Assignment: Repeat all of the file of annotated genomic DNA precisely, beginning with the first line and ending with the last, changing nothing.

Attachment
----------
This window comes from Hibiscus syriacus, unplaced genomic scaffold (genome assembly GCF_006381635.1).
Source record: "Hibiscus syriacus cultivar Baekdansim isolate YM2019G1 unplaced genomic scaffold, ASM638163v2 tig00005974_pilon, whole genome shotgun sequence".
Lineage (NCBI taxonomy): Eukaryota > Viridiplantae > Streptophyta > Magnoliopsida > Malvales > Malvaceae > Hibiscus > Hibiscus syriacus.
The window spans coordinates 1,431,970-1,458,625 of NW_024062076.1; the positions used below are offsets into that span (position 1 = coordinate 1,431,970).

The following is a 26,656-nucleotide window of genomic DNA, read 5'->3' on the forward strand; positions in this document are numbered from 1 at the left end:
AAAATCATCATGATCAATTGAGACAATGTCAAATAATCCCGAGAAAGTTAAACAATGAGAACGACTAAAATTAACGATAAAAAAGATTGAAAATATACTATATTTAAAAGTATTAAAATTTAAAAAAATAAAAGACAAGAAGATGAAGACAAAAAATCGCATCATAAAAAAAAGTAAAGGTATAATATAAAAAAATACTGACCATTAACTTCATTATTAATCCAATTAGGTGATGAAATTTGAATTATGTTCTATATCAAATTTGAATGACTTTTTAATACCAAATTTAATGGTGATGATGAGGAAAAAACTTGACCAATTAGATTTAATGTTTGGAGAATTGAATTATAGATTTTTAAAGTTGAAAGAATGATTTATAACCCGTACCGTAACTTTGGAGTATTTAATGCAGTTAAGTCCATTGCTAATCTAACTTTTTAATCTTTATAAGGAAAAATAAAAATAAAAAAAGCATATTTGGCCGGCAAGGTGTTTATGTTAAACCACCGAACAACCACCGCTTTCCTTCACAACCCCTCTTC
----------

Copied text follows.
This window comes from Hibiscus syriacus, unplaced genomic scaffold (genome assembly GCF_006381635.1).
Source record: "Hibiscus syriacus cultivar Baekdansim isolate YM2019G1 unplaced genomic scaffold, ASM638163v2 tig00005974_pilon, whole genome shotgun sequence".
Lineage (NCBI taxonomy): Eukaryota > Viridiplantae > Streptophyta > Magnoliopsida > Malvales > Malvaceae > Hibiscus > Hibiscus syriacus.
The window spans coordinates 1,431,970-1,458,625 of NW_024062076.1; the positions used below are offsets into that span (position 1 = coordinate 1,431,970).

The following is a 26,656-nucleotide window of genomic DNA, read 5'->3' on the forward strand; positions in this document are numbered from 1 at the left end:
AAAATCATCATGATCAATTGAGACAATGTCAAATAATCCCGAGAAAGTTAAACAATGAGAACGACTAAAATTAACGATAAAAAAGATTGAAAATATACTATATTTAAAAGTATTAAAATTTAAAAAAATAAAAGACAAGAAGATGAAGACAAAAAATCGCATCATAAAAAAAAGTAAAGGTATAATATAAAAAAATACTGACCATTAACTTCATTATTAATCCAATTAGGTGATGAAATTTGAATTATGTTCTATATCAAATTTGAATGACTTTTTAATACCAAATTTAATGGTGATGATGAGGAAAAAACTTGACCAATTAGATTTAATGTTTGGAGAATTGAATTATAGATTTTTAAAGTTGAAAGAATGATTTATAACCCGTACCGTAACTTTGGAGTATTTAATGCAGTTAAGTCCATTGCTAATCTAACTTTTTAATCTTTATAAGGAAAAATAAAAATAAAAAAAGCATATTTGGCCGGCAAGGTGTTTATGTTAAACCACCGAACAACCACCGCTTTCCTTCACAACCCCTCTTC